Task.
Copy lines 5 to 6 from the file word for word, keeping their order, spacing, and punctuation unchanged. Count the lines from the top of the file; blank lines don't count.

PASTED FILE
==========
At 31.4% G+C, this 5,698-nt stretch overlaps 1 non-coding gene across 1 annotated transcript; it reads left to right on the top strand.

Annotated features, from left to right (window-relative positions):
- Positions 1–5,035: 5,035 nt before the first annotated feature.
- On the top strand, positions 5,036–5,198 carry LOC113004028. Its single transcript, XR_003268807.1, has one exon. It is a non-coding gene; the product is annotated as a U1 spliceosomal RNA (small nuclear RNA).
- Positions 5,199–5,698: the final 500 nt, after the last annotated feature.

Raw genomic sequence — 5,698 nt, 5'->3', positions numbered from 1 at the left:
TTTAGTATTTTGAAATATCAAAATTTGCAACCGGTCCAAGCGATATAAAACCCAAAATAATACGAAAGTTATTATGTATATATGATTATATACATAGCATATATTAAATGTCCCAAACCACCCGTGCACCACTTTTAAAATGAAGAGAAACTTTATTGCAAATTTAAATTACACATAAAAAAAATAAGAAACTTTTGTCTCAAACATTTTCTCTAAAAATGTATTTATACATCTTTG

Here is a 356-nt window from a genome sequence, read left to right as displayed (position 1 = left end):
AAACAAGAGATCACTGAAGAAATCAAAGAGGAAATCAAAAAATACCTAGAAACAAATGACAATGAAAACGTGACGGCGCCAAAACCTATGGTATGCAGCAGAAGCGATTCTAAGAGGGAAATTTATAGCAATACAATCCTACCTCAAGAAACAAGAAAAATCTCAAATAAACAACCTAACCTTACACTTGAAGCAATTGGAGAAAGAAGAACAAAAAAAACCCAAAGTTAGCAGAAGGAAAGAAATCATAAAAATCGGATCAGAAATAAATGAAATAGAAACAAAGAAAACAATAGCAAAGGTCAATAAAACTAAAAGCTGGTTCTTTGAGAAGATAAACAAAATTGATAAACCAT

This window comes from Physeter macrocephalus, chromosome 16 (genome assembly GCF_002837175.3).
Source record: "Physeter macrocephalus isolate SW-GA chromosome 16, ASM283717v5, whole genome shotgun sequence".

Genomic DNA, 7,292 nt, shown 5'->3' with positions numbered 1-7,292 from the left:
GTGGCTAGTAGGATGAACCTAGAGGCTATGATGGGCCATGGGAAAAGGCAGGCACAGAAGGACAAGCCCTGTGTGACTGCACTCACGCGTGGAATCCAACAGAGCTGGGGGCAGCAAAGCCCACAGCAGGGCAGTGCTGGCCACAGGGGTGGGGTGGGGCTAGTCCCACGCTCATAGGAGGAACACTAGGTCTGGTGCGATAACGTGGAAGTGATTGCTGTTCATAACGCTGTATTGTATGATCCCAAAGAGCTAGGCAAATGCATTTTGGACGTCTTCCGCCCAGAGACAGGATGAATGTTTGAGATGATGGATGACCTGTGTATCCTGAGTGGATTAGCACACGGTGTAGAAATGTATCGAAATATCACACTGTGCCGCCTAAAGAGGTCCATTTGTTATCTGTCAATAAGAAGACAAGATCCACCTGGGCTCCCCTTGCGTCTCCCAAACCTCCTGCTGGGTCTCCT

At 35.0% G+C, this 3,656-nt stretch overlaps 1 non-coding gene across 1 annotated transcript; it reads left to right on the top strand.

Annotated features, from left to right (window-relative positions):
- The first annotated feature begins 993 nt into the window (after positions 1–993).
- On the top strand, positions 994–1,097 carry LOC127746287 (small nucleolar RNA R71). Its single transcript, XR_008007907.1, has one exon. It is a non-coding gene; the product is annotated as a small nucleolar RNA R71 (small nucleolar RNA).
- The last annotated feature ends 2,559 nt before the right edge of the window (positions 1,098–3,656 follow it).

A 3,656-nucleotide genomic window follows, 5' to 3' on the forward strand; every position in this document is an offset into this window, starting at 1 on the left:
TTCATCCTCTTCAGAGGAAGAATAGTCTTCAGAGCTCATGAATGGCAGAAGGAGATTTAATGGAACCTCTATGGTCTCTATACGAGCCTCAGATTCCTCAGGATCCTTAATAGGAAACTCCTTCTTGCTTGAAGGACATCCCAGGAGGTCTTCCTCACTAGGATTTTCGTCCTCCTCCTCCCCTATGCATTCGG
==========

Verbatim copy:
- Positions 5,199–5,698: the final 500 nt, after the last annotated feature.

Raw genomic sequence — 5,698 nt, 5'->3', positions numbered from 1 at the left: